Highway realignment sparked changes for Sierra Ski Ranch
January 16, 2008
Spurred by a relocation of Highway 50, Sierra Ski Ranch, now known as Sierra-at-Tahoe, opened at its current site seven miles west of Echo Summit almost 40 years ago.
The ski ranch, originally situated about a mile farther down the highway from where Sierra-at-Tahoe sits today, was opened by Vern and Bobbie Sprock in 1946, according to Sierra’s Web site.
In the early 1960s, California’s Division of Highways, now known as Caltrans, was concerned about the avalanche danger along Highway 50, which then was located on the south side of the American River.
The highway division sought to move to the less-avalanche-prone north side of the river and worked with Sierra Ski Ranch on moving its facilities to accommodate the change, said Peter Sprock, Vern and Bobbie Sprock’s son.
After an estimated $1 million worth of construction, the resort opened at its new location on Dec. 21, 1968, boasting a new lodge and a single chairlift – the resort’s existing Nob Hill lift.
A rope tow and Poma lift also were brought from the old location.
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The wettest January on record was soon to follow, inundating the resort with 20 feet of snow at the start of 1969.
Winds of 75 miles per hour winds and falling branches – combined with heavy snow on the lodge’s roof that created enough pressure to break plate-glass windows – caused an estimated $50,000 worth of damage to the ranch.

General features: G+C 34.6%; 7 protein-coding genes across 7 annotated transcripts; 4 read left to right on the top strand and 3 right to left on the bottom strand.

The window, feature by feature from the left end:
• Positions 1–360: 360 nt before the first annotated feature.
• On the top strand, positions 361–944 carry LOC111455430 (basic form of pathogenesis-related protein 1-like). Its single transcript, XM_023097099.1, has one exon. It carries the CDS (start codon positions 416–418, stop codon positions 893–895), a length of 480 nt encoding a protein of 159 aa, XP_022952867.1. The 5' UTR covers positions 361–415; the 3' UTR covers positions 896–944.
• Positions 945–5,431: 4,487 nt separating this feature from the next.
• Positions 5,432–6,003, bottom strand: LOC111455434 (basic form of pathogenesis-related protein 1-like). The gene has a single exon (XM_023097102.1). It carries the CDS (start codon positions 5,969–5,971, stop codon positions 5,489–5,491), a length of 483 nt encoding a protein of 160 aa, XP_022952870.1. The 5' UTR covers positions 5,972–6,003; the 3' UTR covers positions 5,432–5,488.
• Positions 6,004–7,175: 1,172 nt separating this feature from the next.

“Oh, it was a mess,” said Vern and Bobbie Sprock’s daughter Kathy, who as a sophomore at South Tahoe High School at the time. “We had all this new construction, and we’re fighting to get everything going. It was quite the winter.”
The damage caused the ranch to close for three weeks, but the following winter brought a healthy layer of snow without the same headaches, Peter Sprock said.
“That’s all history,” Vern Sprock said. “I don’t look back on what happened in the past; I always look to the future.”
The Sprocks sold the ranch in 1993 to Fibreboard, a vinyl-siding manufacturing, industrial insulation and resort operations corporation, which renamed the ski area and sold it to the current owners, Booth Creek Ski Holdings Inc., in 1996.
Just as in the ’60s, the owners of the resort are looking to move eastward.
Officials at Booth Creek had hoped to include Huckleberry Canyon, approximately 320 acres of terrain accessible through backcountry gates, into Sierra-at-Tahoe’s boundary this season.
Eldorado National Forest now expects a decision on the proposed expansion in April, according to the national forest’s most recent schedule of proposed action.
Eldorado National Forest officials were not immediately available for comment Wednesday.
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